Senior Projects: Last hurdle to graduation
Jose Rodriguez puts the finishing touches on a smock as one of his props for his project that was teaching art classes at the Boys& Girls clubs.
Alexandra Cortez used to be seriously distrustful of cops. After 20 hours shadowing a local police officer and an in-depth research paper on the legitimate factors behind the use of force by police, Cortez now wants to be one. She will study criminal justice this fall at Napa College with the goal of becoming a homicide detective.
Sonoma Valley High School’s senior projects have been a much-loved, criticized and debated tradition for 15 years and a graduation requirement since 2000. Each time the school budget must be cut, the idea of doing away with the projects is broached, but last week 270 seniors spread among 67 classrooms at the high school to present in front of 300 volunteer judges from the community, along with dozens of teachers. Some notable senior projects from year’s past included the boy who built a bamboo bicycle; the student who wrote a full-length fantasy novel; the student who passed her EMT certification and volunteered at the Haight Ashbury medical clinic; and the boy who helped bring tennis coaching to San Quentin State Prison and played matches against inmates in the prison yard.
The State of Hawaii recently used Sonoma’s model in developing its own graduation requirement. Aspects are continuously modified and adjusted to make it a more effective exercise for the students.
This year, all judging took place on a single night. All seniors are now assigned a support teacher and a research component was added, which Senior Project Coordinator Janet Hansen said has improved the quality of the papers.
The high school does everything it can to help the seniors successfully complete the project’s portfolio, poster, oral presentation and research paper.
Students have all year and ample class time, though many admit putting it off until the last minute. Students who miss any of the due dates risk not graduating with their class. Not only are students judged on their knowledge of their topic, their organization and their style, they are also judged on whether their project stretched their learning and resulted in a measure of self-discovery.
Principal Dino Battaglini is pleased with the impact the process has on his students. “I am amazed to see the transformation in our seniors from the initial weeks when they are really nervous about choosing a topic, to their confidence the night when they do their oral presentation. They have a great feeling of accomplishment which they take with them to the next stage of their life and I think, for many, this process is one of the most memorable experiences of their high school career.”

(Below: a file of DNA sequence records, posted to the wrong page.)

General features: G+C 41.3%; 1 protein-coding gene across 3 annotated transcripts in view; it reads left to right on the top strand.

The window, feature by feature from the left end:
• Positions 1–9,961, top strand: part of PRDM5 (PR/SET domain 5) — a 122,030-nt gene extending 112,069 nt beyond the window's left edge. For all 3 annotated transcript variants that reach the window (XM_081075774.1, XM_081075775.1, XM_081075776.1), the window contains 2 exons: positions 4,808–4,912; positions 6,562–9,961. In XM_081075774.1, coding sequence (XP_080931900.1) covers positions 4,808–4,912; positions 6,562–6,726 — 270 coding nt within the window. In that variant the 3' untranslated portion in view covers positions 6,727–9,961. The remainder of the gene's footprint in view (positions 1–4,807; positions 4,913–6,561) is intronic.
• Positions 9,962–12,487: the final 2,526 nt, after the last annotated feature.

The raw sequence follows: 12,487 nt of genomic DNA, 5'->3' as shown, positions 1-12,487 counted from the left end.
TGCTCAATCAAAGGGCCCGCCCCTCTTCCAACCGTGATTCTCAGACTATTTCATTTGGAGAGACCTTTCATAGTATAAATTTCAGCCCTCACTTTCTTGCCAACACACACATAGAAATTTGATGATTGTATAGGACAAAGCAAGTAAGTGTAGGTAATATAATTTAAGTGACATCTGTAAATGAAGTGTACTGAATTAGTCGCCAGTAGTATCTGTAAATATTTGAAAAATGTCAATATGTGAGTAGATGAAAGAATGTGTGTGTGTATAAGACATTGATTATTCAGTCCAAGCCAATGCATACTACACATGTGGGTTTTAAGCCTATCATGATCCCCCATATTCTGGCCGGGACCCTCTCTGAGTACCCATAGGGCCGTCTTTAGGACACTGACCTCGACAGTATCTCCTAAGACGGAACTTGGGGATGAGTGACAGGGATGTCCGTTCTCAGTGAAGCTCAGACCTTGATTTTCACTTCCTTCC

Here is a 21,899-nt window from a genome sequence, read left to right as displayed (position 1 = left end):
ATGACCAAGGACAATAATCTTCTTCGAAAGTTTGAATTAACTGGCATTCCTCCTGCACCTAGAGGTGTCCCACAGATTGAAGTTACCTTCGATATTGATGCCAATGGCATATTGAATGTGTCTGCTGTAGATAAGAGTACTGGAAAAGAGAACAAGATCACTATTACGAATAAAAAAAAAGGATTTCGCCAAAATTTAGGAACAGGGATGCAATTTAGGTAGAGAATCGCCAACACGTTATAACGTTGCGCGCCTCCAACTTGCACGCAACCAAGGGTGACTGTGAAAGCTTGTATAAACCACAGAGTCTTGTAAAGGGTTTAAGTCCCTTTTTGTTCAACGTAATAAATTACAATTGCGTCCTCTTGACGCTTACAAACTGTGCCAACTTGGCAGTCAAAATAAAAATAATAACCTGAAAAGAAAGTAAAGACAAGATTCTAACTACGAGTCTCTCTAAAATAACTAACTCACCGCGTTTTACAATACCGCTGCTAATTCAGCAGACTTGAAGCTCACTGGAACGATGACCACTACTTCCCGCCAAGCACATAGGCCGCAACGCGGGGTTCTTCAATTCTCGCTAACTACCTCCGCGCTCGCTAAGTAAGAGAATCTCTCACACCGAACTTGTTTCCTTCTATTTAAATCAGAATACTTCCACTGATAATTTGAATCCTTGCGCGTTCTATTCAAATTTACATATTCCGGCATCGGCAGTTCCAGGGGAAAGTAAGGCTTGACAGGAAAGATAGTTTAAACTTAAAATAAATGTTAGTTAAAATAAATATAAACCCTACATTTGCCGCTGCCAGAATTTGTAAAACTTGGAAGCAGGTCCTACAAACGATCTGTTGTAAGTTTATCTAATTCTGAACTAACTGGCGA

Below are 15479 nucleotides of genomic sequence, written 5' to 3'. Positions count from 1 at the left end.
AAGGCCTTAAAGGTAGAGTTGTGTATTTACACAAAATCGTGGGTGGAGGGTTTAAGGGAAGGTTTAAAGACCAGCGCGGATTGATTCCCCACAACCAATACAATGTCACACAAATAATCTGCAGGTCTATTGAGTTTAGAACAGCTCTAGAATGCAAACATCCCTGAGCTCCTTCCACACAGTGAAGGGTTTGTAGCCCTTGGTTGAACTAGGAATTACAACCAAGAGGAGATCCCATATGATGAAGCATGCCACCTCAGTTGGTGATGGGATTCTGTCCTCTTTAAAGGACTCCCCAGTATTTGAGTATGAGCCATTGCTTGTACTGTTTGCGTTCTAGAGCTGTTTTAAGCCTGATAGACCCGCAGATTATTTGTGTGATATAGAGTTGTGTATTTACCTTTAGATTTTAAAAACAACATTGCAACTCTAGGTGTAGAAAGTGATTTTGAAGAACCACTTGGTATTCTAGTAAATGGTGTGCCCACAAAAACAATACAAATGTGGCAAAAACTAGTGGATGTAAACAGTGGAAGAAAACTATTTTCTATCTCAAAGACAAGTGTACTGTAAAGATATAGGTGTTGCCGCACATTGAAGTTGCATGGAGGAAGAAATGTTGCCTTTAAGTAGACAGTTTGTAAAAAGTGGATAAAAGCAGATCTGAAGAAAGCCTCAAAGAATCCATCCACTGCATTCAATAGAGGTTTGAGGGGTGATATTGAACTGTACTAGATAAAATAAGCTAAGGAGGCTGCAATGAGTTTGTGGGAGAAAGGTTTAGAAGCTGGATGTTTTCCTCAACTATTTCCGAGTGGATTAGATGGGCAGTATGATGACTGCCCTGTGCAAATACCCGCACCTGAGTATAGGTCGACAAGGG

A student whose project is running a basketball camp might do their research paper on an aspect of physical fitness. For many students, the senior project results in the longest paper they will write in their entire academic career.
For students heading on to four-year colleges, it is considered excellent preparation for what lies ahead. Holly Kyle has organized the volunteer judges for the past three years.
Before the Teacher Support Network got involved, the school had trouble securing more than one or two judges per classroom and they always wanted more. With help from Rotary and Kiwanis, plus Kyle’s contacts and word of mouth, she secured six judges in most classrooms this year. “The offers to judge poured in. That is the kind of community we live in. If the need is there, it gets filled.”
“The district is so appreciative of the outpouring of community support each year for the senior project judging,” said Superintendent Louann Carlomagno. “Hundreds of people who may have never before set foot on the high school campus show up to look at the posters and serve as our judges and I think forever feel a small bond with our students as a result.”
Hundreds of parents and high school underclassmen crowd around walls lined with senior project posters before the oral presentations begin. Wise sophomores and juniors stop by to look at portfolios and get a head start on their senior year.
What impresses many judges is the wide range of topics. Seniors agonize over their decision, since it is often the only time in their 13 years of education that they truly control what they will study.
There are some guidelines: the project cannot be passive, the student must physically do something for more than 20 hours in the spring semester, and their actions must culminate in a product of some kind.
Some categories have emerged as definite favorites among students.
This year, 10 students taught themselves an instrument. A dozen students volunteered at Pets Lifeline or worked with therapy horses. But sports activities are usually the biggest draw. More than two-dozen students (almost 10 percent of the class) taught at a sports camp or learned a new sport this year.
There are always a few really notable outliers, however. This year, senior Chloe Davis wrote a book of short stories for her project. Olivia Donald wrote and directed a musical. Frederick Anguiano created a video game. Kamryn Barker recorded an album of original music. Karly Burningham created a wine label and Brinkley Capriola created an online photography magazine. Steve Wedell restored an antique clock. Jorge Oros managed the Eighth Street airport. Isaac Garcia shadowed a chef. Clare Morris wrote and illustrated an organic cookbook.
More than 3,000 Sonoma Valley High School seniors have successfully completed a senior project and the process seems meaningful to them over the long term. Alum Lee Jasperse, Sonoma Valley High School 2010, who is now at UCLA said, “Although the specifics of my senior project don’t precisely relate to the career direction I’m heading toward now, the research and communication skills I practiced in my senior project will be relevant to whatever I end up doing.”